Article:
[0101] Now, in the aspect of the invention recited above, the droplets including the volatile component are ejected at the recording medium by the droplet ejection head, and the temperature of the recording medium is detected by the medium temperature detection unit. The impact area information representing the relationship between temperatures of the recording medium and impact areas of droplets impacting on the recording medium is stored at the storage unit. On the basis of the temperature of the recording medium detected by the medium temperature detection unit and the impact area information stored by the storage unit, the temperature of the recording medium is controlled by the medium temperature control unit such that impact areas of the droplets impacting on the recording medium will be the pre-specified impact area. Thus, an image forming device capable of controlling the impact areas when droplets including the volatile component are impacting may be provided.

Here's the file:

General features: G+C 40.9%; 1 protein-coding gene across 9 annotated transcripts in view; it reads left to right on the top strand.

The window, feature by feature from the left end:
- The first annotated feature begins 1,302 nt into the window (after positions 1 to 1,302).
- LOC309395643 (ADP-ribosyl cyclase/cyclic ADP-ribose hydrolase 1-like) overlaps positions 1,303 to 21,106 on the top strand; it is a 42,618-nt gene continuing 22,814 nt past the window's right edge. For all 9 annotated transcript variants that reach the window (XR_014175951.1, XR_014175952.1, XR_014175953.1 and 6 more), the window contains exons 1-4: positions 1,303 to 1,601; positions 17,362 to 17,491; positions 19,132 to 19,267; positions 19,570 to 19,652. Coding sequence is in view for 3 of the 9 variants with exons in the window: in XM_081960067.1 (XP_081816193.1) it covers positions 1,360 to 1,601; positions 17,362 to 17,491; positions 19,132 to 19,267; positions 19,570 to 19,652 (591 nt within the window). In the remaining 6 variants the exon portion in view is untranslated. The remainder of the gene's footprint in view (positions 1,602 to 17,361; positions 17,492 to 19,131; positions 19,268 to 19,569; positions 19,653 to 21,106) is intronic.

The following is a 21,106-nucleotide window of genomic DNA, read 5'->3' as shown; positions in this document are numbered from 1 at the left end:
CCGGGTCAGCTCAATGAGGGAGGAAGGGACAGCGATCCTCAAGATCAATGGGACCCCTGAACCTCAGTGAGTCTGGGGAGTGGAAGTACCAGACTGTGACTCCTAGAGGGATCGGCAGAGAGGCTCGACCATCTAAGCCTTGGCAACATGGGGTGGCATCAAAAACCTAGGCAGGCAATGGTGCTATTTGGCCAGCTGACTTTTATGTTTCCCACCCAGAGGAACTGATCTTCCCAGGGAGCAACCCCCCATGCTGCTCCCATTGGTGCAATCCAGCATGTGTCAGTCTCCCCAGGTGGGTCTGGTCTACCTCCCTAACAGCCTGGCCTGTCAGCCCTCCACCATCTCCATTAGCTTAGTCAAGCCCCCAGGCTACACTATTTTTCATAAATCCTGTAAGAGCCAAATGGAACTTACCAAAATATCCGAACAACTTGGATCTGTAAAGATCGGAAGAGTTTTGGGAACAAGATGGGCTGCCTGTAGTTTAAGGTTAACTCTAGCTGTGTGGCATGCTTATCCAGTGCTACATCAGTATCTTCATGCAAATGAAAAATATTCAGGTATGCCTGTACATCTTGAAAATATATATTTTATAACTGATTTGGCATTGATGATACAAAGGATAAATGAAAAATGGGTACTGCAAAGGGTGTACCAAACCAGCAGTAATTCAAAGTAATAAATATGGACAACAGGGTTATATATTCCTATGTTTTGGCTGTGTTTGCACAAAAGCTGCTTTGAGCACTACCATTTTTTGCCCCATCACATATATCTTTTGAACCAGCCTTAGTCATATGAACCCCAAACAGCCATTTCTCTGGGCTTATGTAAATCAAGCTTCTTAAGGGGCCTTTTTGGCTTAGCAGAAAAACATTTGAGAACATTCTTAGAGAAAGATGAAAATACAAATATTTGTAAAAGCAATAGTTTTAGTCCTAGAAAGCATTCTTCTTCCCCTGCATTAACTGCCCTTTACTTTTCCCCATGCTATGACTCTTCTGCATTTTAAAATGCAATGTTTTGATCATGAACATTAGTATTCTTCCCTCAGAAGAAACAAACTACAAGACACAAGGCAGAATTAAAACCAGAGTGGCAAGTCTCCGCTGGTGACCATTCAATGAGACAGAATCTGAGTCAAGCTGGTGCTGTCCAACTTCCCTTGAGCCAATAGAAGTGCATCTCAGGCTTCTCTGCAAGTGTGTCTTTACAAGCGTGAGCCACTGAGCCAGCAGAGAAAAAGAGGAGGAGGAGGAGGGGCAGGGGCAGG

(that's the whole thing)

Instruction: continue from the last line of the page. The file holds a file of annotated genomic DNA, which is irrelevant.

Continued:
[0102] In the above aspect, the impact area information may be provided for each of types of the recording medium.

[0103] According to the above aspect, because impact areas differ with types of recording medium even at the same temperature, the impact area information is provided for each type of recording medium, and the impact areas may be controlled more accurately.

[0104] In the above aspects, the medium temperature control unit may control the temperature of the recording medium within a range of temperatures in which the droplets volatilize.

[0105] According to the above aspect, the temperature is controlled within a range of temperatures that cause volatilization. Thus, because the volatile component may be volatilized, the impact areas may be controlled more accurately.

[0106] The above aspects may further include a droplet temperature control unit that controls a temperature of the droplets, wherein the droplet temperature control unit performs control such that the temperature of the droplets is substantially the same as the temperature of the recording medium.